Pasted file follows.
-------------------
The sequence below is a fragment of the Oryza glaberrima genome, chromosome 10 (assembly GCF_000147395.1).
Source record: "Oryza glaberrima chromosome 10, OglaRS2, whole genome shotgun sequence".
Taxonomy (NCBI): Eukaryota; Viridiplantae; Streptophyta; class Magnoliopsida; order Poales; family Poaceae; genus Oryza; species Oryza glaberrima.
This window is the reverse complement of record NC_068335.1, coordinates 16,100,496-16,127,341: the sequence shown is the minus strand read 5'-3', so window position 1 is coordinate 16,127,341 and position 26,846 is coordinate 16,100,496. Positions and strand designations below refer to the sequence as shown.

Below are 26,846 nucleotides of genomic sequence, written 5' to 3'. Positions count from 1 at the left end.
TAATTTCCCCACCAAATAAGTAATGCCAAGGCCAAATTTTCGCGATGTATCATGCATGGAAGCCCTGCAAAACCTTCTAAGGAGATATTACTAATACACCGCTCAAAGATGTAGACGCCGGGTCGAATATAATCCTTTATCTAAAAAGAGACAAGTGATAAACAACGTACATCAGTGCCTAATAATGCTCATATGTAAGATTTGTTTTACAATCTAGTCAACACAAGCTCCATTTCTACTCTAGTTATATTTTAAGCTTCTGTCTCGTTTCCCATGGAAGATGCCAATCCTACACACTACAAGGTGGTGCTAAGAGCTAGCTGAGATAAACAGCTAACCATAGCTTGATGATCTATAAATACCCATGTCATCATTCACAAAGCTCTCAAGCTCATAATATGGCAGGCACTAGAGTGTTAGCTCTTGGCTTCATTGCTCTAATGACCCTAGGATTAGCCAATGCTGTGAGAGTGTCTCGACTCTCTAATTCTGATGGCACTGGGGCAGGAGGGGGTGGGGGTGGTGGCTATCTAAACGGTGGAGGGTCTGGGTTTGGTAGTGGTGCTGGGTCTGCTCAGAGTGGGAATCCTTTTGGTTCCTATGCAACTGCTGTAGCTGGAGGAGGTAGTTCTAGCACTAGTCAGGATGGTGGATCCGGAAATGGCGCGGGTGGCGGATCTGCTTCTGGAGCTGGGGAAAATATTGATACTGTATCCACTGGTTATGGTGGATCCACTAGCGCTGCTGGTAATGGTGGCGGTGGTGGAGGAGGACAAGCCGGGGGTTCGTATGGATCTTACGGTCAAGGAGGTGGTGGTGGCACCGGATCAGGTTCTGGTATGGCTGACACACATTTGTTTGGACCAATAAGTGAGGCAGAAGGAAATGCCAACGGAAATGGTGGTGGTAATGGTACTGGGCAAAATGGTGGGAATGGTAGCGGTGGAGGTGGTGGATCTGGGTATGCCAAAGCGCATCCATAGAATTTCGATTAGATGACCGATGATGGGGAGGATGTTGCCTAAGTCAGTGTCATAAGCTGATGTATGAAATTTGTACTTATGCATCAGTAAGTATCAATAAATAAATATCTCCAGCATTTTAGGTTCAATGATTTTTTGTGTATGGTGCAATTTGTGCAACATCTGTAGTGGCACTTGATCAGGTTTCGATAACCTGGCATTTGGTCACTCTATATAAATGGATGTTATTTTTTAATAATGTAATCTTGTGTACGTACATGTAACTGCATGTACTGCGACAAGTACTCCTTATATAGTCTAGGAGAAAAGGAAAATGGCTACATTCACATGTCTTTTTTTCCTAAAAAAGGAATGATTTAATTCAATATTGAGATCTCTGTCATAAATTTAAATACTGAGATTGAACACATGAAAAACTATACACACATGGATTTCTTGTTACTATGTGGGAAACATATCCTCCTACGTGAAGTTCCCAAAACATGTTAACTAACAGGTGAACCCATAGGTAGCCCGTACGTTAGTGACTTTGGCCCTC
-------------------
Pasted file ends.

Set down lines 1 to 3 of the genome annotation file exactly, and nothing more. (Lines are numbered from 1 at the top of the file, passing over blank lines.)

The sequence below is a fragment of the Oryza glaberrima genome, chromosome 10 (assembly GCF_000147395.1).
Source record: "Oryza glaberrima chromosome 10, OglaRS2, whole genome shotgun sequence".
Taxonomy (NCBI): Eukaryota; Viridiplantae; Streptophyta; class Magnoliopsida; order Poales; family Poaceae; genus Oryza; species Oryza glaberrima.